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Saturday, April 2, 2016

A Diversion to the Mojave National Preserve, Part 1: The Kelso Dunes

From March 25 -27, we travelled to and from and explored the Mojave National Preserve in San Bernardino County. We met with several other nature-oriented people from a variety of backgrounds, and many eyes found many interesting natural treasures.

The area includes the large Kelso Dune Field (or Kelso Dunes), as well as several mountain ranges. We visited the Kelso Dunes, along Kelbaker Road in the southern portion of the preserve, the Granite Mountains and ended the trip in the Mid Hills region.

One of the goals of the trip was to find and photograph various arthropods, including endemics, of the area. The dunes delivered in this regard, with Alice Abela's efforts (with long trails of oatmeal to attract night-active creatures) helping reveal many interesting species.

A view of the dunes, with the "big" dune dominating. The tiny ant-like things climbing up its backbone are...people!


Ammopelmatus kelsoensis, an endemic Jerusalem Cricket. It is quite pale for this group of crickets, as is typical of many of the dunes inhabitants.

Ammopelmatus kelsoensis

A sand treader cricket, probably Ammobaenetes sp.

Sand treader close-up.

Asbolus papillosus, which closely resembles Asbolus laevis, a common inhabitant of the Algodones Dunes. Apparently this is the only "smooth" Asbolus sp. at the Kelso Dunes.

Trogloderus sp., a small teneb species. We saw a handful on the sand each night.

Lariversius tibialis, a small tenebrionid. Not endemic to the dunes, but not a commonly-seen teneb! It liked the oatmeal!

Lariversius tibialis


These weevils were quite commonly seen at night clinging to grass stems. They appear to be a Trigonoscuta sp., but which species is yet to be determined.

Trigonoscuta sp.

Trigonoscuta sp. It was hard not to take a lot of photos of these muscular-looking little creatures.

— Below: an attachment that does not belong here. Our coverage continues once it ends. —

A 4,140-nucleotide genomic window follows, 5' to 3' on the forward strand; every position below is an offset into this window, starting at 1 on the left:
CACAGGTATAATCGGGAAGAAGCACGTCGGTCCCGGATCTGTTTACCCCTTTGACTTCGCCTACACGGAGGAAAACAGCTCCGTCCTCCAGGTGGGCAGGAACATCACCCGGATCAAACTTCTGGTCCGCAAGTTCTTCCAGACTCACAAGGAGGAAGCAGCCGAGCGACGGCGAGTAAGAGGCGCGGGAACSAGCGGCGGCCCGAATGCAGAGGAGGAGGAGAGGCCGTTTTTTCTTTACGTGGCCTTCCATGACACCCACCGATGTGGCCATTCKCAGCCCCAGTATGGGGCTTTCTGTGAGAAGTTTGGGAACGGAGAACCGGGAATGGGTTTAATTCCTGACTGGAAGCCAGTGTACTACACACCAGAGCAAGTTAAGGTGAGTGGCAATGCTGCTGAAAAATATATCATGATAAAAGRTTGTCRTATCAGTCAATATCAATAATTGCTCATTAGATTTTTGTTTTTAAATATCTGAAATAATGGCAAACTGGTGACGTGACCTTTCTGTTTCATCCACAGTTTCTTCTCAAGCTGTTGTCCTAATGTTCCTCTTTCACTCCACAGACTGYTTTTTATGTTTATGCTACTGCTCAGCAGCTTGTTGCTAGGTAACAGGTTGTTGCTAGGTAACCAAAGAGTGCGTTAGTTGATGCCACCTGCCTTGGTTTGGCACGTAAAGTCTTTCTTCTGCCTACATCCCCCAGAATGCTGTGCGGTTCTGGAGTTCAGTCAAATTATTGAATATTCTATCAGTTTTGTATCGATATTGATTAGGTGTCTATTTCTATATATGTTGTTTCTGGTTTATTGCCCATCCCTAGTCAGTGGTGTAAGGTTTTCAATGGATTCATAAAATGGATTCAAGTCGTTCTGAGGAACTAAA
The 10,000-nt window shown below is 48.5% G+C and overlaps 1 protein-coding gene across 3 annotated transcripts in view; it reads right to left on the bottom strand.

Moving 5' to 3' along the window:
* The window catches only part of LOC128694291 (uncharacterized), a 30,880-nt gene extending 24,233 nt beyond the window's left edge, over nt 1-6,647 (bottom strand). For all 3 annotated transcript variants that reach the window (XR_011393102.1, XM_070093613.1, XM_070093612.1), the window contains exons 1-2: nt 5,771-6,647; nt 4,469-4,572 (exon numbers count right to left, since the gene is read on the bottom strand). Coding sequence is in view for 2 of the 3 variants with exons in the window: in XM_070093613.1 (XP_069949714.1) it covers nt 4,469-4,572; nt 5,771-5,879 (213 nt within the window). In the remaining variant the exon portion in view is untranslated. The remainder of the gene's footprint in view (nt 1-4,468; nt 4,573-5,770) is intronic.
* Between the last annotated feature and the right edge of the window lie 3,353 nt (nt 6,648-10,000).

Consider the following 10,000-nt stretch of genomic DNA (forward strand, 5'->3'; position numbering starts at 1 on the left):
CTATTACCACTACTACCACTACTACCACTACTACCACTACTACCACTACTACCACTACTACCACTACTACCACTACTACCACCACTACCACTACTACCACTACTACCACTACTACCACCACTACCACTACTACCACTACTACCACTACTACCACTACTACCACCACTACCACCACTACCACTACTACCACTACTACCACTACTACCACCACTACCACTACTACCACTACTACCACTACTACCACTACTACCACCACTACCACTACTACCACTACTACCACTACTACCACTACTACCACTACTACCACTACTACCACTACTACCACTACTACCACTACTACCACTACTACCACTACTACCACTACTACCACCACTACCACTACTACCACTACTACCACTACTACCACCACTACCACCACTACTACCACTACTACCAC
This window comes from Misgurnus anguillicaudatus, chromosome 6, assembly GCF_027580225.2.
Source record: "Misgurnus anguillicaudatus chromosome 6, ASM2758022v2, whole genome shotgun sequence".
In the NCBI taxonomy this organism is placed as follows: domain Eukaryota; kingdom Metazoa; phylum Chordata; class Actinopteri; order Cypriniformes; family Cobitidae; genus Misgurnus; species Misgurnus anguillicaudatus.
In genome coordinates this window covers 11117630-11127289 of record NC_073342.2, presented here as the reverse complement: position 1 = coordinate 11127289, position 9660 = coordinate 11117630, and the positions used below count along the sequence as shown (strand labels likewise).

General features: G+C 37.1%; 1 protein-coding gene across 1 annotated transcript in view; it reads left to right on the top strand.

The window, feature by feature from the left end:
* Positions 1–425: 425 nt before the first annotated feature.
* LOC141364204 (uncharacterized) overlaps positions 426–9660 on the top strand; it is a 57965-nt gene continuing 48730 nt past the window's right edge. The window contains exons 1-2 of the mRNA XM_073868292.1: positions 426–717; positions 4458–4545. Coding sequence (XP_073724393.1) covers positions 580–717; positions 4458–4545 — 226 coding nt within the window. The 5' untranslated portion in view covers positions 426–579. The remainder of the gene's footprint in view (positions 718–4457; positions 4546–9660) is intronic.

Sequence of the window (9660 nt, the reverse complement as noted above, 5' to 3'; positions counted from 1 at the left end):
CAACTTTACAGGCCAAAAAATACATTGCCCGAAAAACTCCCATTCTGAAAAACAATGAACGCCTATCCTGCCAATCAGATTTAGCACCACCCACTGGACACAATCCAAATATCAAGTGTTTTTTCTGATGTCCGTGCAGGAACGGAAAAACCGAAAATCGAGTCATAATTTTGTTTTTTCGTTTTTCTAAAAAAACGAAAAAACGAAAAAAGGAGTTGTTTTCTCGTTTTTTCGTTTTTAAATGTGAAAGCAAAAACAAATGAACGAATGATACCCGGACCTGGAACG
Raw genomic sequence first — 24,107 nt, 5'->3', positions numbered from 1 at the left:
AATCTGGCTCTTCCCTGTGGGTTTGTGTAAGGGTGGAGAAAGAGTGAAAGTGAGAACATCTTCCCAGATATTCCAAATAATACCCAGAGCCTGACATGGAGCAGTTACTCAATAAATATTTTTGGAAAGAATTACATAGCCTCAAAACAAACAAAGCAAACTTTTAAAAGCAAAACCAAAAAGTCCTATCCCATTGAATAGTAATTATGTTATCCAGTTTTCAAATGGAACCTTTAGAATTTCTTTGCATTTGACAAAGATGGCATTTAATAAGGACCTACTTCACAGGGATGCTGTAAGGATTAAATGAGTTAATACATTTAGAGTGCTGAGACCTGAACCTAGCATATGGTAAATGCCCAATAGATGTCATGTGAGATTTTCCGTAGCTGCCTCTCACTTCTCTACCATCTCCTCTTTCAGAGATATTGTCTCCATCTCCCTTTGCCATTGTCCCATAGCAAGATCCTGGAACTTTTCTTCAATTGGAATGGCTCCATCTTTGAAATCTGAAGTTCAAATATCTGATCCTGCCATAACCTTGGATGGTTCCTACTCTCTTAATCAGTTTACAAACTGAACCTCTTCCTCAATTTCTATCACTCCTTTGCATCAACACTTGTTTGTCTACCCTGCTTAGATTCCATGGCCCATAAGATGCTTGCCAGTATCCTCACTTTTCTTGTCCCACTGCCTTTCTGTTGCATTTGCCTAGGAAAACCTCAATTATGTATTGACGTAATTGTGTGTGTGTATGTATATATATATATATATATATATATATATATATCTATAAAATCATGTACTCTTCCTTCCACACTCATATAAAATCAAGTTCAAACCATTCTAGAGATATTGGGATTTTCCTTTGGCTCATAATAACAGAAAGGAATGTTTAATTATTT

Many were busily creating the next generation...

At first I thought that this was a different species of Trigonoscuta. Smaller and less abundant in our search area. Actually Eucilinus aridus. Thanks to Margarethe Brummermann for the determination. 

Eucilinus aridus

Another weevil, possibly the commoner type, with more brownish coloration.

A robust weevil, Ophryastes sp.

A small bee sleeping on a grass stem in the dunes after dark.

Mating stiletto flies (Therevidae)

A nocturnal mutillid (velvet ant). The only one seen (by myself, at least).

A small crab spider.

This slender crab spider was clinging to one of the numerous Desert Evening Primroses in the late afternoon of the first day.


Apparently a Botta's Pocket Gopher (the same sort that we have in abundance here in Cuyamaca Woods). This was a hefty, healthy-looking fellow (the telltale bulge of furry flesh at his posterior end suggests a male's testes). He was attracted to the oatmeal trail! We photographed him and moved on...

Just a little farther along the oatmeal trail we stopped...and suddenly a gopher appeared, seemingly out of nowhere, and went straight for Alice! He proceeded to "attack" her shoe. We were pretty surprised by this behavior from a normally shy (underground) species. Later, I wondered if he also followed the oatmeal trail (feeding as he went) and saw us as competition. He is clearly a very well-fed and healthy individual and is good at finding food in this food-poor environment, so perhaps an aggressive personality has aided him over his lifespan. Or maybe there was an oatmeal-y or other delectable smell on Alice's shoes? We may never know. 

2 comments:

  1. Robyn, I only now realize that you found some Eucilinus aridus among all those Trigs. You may notice that his 'snout' is much wider and shorter. I'm referring to the 2 photos underneath the mating pair

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    1. Perfect - thanks for that correction and identification. Will modify the captions above.

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